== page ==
12.6 All the decisions and measures taken as a result of a complaint should be recorded and referenced to the corresponding batch records.
12.7 Complaint records should be regularly reviewed for an indication of specific or recurring problems that require attention and might justify the recall of marketed products.
12.8 The competent authority should be informed if a manufacturer is considering action following possibly faulty manufacture and product deterioration, which may lead to serious safety issues.
There should be a system of recall from the market of products known or suspected to be defective.
13.1 A person responsible for the execution and co-ordination of recalls should be designated, as well as sufficient personnel, to handle all aspects of recalls with the appropriate degree of urgency.
13.2 Written procedures for recall should be established and regularly reviewed. Recall operations should be capable of being initiated promptly.
13.3 The primary distribution records should be readily available to the person(s) responsible for recalls, and they should contain sufficient information of distributors.
13.4 The progress of the recall process should be recorded and a final report issued, including a reconciliation between the delivered and recovered quantities of the products.
13.5 The effectiveness of the arrangements for recalls should be evaluated from time to time.
13.6 A written instruction should be established to ensure recalled products are stored securely in a segregated area while awaiting decision..
14.1 Batch
A quantity of any cosmetic product produced in a given cycle of manufacture that is uniform in character and quality.
14.2 Batch Number
A designation in numbers and/or letters or combination of both that identifies the complete history of the batch, quality control and distribution.
14.3 Bulk Product
Any processed product which will have to undergo the packaging operation in order to become a finished product.
14.4 Calibration
Combination of checking an instrument and adjusting it to bring it within its limits for accuracy according to recognized standards.
14.5 Date of Manufacture
Date of manufacturing of a batch of product.
14.6 Documentation
All written procedures, instructions and records involved in the manufacture and quality control of products.
14.7 Product
Any substance or preparation intended to be used, or capable or purported or claimed to be capable of being used, in or for cleansing, improving, altering or beautifying the complexion, skin, hair or teeth.
14.8 Finished Product
A product which has undergone all stages of manufacturing operations.
14.9 In-Process Control
Checks and tests instituted and carried out in the course of the manufacture of a product including checks and tests done on environment and equipment in order to ensure that the end product will comply with its specification.
14.10 Intermediate Product
Any processed substance or mixture of substances which has to undergo one or more stages of processing to become a bulk product.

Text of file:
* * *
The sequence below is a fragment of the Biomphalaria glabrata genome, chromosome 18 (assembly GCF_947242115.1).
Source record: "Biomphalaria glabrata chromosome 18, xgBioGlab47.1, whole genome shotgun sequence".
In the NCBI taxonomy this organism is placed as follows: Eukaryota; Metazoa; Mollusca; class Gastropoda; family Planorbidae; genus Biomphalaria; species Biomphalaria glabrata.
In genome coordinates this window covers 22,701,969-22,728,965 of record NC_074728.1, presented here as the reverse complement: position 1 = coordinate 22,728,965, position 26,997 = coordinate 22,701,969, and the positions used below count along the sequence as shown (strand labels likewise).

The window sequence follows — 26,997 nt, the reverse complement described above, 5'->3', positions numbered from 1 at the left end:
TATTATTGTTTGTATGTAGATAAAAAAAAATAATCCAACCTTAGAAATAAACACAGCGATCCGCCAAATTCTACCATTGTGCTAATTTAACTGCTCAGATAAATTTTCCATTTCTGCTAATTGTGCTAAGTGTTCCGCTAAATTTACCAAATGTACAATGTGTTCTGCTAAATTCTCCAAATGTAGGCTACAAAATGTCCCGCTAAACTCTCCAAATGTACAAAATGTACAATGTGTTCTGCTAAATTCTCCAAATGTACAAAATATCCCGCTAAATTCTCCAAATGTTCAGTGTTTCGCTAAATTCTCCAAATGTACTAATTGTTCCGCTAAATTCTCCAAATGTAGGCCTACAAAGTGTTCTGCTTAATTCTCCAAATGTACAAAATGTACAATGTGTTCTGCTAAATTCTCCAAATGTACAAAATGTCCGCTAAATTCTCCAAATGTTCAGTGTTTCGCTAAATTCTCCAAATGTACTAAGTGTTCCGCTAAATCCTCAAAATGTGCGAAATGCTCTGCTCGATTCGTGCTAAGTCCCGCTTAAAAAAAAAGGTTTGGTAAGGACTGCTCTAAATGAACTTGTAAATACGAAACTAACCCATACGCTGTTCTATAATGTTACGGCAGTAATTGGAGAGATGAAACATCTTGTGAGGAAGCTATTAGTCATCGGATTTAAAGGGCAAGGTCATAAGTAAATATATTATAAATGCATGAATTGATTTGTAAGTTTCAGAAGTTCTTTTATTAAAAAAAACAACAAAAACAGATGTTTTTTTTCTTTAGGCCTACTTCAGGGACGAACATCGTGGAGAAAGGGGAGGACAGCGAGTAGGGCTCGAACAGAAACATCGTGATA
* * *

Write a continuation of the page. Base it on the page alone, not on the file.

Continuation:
14.11 Manufacture or Manufacturing
The complete set of activities to produce a product, comprising of production and quality control, from acquisition of all raw materials through processing and subsequent packaging and release for distribution of the finished product.
14.12 Packaging
The part of production cycle applied to a bulk product to obtain the finished product.
14.13 Packaging Material
Any material used in the packaging of a bulk product to obtain the finished product.
14.14 Processing
The part of production cycle starting from weighing of raw materials to obtaining a bulk product.
14.15 Production
All operations starting from processing to packaging to obtain a finished product.
14.16 Quality Control
All measures taken during manufacturing which are designed to ensure the uniform output of product that will conform to established specifications.
14.17 Quarantine
The status of materials or products set apart physically or by system, while awaiting a decision for their rejection or release for processing, packaging or distribution.
14.18 Raw Materials
Any ingredient to be used in the formulation of a cosmetic product.
14.19 Rejected
The status of materials or products which are not permitted to be used for processing, packaging or distribution.
14.20 Released
The status of materials or products which are allowed to be used for processing, packaging or distribution.
14.21 Returned Product
Finished products sent back to the manufacturer.
14.22 Sanitation
Hygienic control on manufacturing premises, personnel, equipment and material handling.
14.23 Specification of Materials
A description of a starting material or finished product in terms of its chemical, physical and biological characteristics, if applicable. A specification normally includes descriptive and numerical clauses stating standards and tolerated deviations.
14.24 Starting Materials
Raw materials and packaging materials used in the production of products.
15.1 Good Manufacturing Practices for Pharmaceutical Products, World Health Organisation ( WHO ) Technical Report Series No : 823, 1992
15.2 Good Storage Practice, 1st Edition, January 1995, ISBN 983-9870-14-9, National Pharmaceutical Control Bureau, Malaysia
15.3 Cosmetic Good Manufacturing Practices, COLIPA – The European Cosmetic Toiletry and Perfumery Association, July 1994
15.4 Australian Code of Good Manufacturing Practice for Therapeutic Goods – Sunscreen Products, Therapeutic Goods Administration ( TGA ), Australia, February 1994
15.5 Guidelines on Good Manufacturing Practice ( GMP ) for Traditional Medicines, National Pharmaceutical Control Bureau, Malaysia, 1st Edition, 1999